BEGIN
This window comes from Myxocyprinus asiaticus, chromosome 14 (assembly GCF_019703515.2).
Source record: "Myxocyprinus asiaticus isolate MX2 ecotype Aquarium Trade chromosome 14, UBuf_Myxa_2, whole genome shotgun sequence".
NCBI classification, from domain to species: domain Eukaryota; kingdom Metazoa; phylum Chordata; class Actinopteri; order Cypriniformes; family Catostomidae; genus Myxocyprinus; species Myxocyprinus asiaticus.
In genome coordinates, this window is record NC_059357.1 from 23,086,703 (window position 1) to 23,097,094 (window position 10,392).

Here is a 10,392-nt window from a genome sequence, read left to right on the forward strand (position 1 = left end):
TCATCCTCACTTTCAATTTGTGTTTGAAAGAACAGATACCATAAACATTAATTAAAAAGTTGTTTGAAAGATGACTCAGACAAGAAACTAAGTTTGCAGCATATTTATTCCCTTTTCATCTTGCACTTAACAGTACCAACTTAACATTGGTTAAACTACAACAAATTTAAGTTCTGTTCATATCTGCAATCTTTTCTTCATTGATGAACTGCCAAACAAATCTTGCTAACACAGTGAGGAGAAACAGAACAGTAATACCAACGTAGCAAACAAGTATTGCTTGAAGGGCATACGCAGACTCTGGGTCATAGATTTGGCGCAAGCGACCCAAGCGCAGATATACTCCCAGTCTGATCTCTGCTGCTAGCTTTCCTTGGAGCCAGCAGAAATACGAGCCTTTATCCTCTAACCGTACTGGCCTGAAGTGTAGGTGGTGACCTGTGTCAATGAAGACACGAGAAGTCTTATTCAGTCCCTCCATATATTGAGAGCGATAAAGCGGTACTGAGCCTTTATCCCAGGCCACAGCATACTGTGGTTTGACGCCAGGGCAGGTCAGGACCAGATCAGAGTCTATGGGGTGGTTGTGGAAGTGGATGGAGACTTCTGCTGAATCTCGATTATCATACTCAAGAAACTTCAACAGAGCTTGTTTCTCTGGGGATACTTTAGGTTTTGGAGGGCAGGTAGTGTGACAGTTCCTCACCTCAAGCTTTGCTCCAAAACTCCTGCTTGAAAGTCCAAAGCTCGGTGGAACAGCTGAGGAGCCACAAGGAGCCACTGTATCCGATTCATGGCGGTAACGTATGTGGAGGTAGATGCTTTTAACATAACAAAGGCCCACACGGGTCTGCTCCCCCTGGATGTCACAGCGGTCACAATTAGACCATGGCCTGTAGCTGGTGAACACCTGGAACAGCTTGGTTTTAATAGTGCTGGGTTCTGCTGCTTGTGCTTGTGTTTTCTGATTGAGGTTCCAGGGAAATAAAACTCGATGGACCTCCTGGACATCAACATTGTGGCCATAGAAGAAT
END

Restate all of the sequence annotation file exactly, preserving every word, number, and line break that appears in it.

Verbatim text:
This window comes from Myxocyprinus asiaticus, chromosome 14 (assembly GCF_019703515.2).
Source record: "Myxocyprinus asiaticus isolate MX2 ecotype Aquarium Trade chromosome 14, UBuf_Myxa_2, whole genome shotgun sequence".
NCBI classification, from domain to species: domain Eukaryota; kingdom Metazoa; phylum Chordata; class Actinopteri; order Cypriniformes; family Catostomidae; genus Myxocyprinus; species Myxocyprinus asiaticus.
In genome coordinates, this window is record NC_059357.1 from 23,086,703 (window position 1) to 23,097,094 (window position 10,392).

Here is a 10,392-nt window from a genome sequence, read left to right on the forward strand (position 1 = left end):
TCATCCTCACTTTCAATTTGTGTTTGAAAGAACAGATACCATAAACATTAATTAAAAAGTTGTTTGAAAGATGACTCAGACAAGAAACTAAGTTTGCAGCATATTTATTCCCTTTTCATCTTGCACTTAACAGTACCAACTTAACATTGGTTAAACTACAACAAATTTAAGTTCTGTTCATATCTGCAATCTTTTCTTCATTGATGAACTGCCAAACAAATCTTGCTAACACAGTGAGGAGAAACAGAACAGTAATACCAACGTAGCAAACAAGTATTGCTTGAAGGGCATACGCAGACTCTGGGTCATAGATTTGGCGCAAGCGACCCAAGCGCAGATATACTCCCAGTCTGATCTCTGCTGCTAGCTTTCCTTGGAGCCAGCAGAAATACGAGCCTTTATCCTCTAACCGTACTGGCCTGAAGTGTAGGTGGTGACCTGTGTCAATGAAGACACGAGAAGTCTTATTCAGTCCCTCCATATATTGAGAGCGATAAAGCGGTACTGAGCCTTTATCCCAGGCCACAGCATACTGTGGTTTGACGCCAGGGCAGGTCAGGACCAGATCAGAGTCTATGGGGTGGTTGTGGAAGTGGATGGAGACTTCTGCTGAATCTCGATTATCATACTCAAGAAACTTCAACAGAGCTTGTTTCTCTGGGGATACTTTAGGTTTTGGAGGGCAGGTAGTGTGACAGTTCCTCACCTCAAGCTTTGCTCCAAAACTCCTGCTTGAAAGTCCAAAGCTCGGTGGAACAGCTGAGGAGCCACAAGGAGCCACTGTATCCGATTCATGGCGGTAACGTATGTGGAGGTAGATGCTTTTAACATAACAAAGGCCCACACGGGTCTGCTCCCCCTGGATGTCACAGCGGTCACAATTAGACCATGGCCTGTAGCTGGTGAACACCTGGAACAGCTTGGTTTTAATAGTGCTGGGTTCTGCTGCTTGTGCTTGTGTTTTCTGATTGAGGTTCCAGGGAAATAAAACTCGATGGACCTCCTGGACATCAACATTGTGGCCATAGAAGAAT